I felt the same way when I bought my Bel Air. I wanted a classic car that I could enjoy. I wanted a car that wasn't broke down or needing a bunch of work. So I found that car in very good original shape. Did a few minor things to it and it is good to roll.

  8. #8
    Join Date
    Mar 2008
    Location
    N.E. Minneapolis
    Posts
    4,810
    Car
    GSW TDI 6spd, 74 Scout II

    Default

    Thanks guys! Ive been out on it a couple of times to sort the small bits and see where it needs attention. Brakes are actually really good so no hurry to fix that. Tires are the originals so those are being replaced asap, going with some Shinko 244 "all terrain" tires because Im a boss who lives for the off-road. That and they are $35 each, hard to beat.

    The fuel tank has purged its contents into my garage twice (once after I thought I drained it all!) so I will be taking the petcock apart to replace all the gaskets. Yamaha uses a Vacuum actuated petcock with shuts off fuel automatically when the engine is off, but this means when the gaskets get old they will weep fuel non-stop. a replacement unit is up to $100 and a rebuild is $30, I could go with a totally new manual style, read:standard, petcock but I like the idea of keeping it how Yamaha intended.

    Oil seals were ordered and will be installed this weekend!
    Go Green with Diesel.

  9. #9

    Default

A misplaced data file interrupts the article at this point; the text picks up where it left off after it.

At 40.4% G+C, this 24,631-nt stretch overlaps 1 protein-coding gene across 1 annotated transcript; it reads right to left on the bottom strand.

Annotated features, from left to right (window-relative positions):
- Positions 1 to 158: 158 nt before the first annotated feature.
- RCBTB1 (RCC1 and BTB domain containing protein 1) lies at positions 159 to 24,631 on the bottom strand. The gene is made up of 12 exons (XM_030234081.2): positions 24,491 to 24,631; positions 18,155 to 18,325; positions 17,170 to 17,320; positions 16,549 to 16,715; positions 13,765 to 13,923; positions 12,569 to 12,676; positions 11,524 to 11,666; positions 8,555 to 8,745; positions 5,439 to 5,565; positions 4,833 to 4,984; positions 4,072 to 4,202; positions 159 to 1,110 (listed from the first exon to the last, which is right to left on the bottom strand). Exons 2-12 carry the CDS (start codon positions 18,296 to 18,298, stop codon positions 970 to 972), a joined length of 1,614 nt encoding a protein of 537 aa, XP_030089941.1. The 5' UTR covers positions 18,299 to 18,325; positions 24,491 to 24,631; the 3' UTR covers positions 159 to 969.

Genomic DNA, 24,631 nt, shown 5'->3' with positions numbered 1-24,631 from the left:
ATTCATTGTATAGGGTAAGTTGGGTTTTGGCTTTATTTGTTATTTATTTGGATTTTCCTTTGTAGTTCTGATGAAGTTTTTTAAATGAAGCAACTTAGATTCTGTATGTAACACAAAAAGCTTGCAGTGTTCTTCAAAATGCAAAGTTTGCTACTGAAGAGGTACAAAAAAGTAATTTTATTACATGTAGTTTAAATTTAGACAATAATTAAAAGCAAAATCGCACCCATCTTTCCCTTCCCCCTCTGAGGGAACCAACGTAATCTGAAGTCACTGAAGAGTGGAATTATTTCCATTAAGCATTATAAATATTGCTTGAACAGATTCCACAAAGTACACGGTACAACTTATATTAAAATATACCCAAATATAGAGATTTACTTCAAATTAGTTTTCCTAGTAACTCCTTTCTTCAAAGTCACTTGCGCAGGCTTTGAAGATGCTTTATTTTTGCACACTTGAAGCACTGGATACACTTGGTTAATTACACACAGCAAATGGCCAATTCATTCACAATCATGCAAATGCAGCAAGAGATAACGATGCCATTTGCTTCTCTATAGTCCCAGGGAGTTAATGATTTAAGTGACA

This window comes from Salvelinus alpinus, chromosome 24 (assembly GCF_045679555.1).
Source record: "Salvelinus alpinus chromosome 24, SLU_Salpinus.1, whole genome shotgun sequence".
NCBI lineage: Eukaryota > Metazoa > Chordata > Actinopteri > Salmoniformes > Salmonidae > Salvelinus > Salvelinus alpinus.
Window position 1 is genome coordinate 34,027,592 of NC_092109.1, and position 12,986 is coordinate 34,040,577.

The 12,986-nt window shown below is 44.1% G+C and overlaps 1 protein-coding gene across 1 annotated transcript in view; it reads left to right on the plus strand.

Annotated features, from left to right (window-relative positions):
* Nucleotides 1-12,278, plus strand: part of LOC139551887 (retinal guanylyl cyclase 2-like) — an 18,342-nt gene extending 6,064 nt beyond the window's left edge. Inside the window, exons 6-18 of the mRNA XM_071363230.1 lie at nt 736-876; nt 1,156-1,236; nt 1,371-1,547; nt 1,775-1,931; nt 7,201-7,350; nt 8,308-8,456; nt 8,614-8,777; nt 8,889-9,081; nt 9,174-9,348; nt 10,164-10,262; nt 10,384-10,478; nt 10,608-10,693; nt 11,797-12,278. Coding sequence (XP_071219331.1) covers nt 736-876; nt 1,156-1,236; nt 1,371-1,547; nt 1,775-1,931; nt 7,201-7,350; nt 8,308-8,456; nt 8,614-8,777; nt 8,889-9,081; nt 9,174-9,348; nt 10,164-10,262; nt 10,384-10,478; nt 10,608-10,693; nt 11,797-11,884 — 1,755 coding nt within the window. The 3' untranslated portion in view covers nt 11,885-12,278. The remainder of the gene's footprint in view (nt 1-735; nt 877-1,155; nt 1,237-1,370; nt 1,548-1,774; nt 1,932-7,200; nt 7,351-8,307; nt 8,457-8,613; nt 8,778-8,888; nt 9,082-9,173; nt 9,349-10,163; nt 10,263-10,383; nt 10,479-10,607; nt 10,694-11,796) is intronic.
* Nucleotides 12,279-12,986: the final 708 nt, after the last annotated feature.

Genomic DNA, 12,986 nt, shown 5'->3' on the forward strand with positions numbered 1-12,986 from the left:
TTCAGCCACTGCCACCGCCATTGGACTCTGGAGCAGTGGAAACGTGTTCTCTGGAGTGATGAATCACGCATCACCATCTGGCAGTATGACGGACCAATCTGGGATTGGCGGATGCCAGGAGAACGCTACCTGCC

Nice find, that looks in great shape even after sitting all these years.

  10. #10
    Join Date
    Nov 2008
    Location
    Savage
    Posts
    7,224
    Car
    BMW X1

    Default

    FYI, you might want to replace those rear brake pads.
    Older Yamaha drum brake pads have a history of de-laminating from the backing plate and no one wants a locked up rear wheel.

    Thats a 6v system right?
    “We act as though comfort and luxury were the chief requirements of life, when all that we need to make us really happy is something to be enthusiastic about.” Charles Kingsley

  11. #11
    Join Date
    Mar 2008
    Location
    N.E. Minneapolis
    Posts
    4,810
    Car
    GSW TDI 6spd, 74 Scout II

    Default

    I just had the wheels off to do tires, brakes looked like new, perhaps they had been replaced in the past because of a known issue? Shoes are super cheap so it would be a good idea to replace just in case.

    And we begin this tiny project by taking the bike down to almost bare frame. Ha.

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    [IMG][/IMG]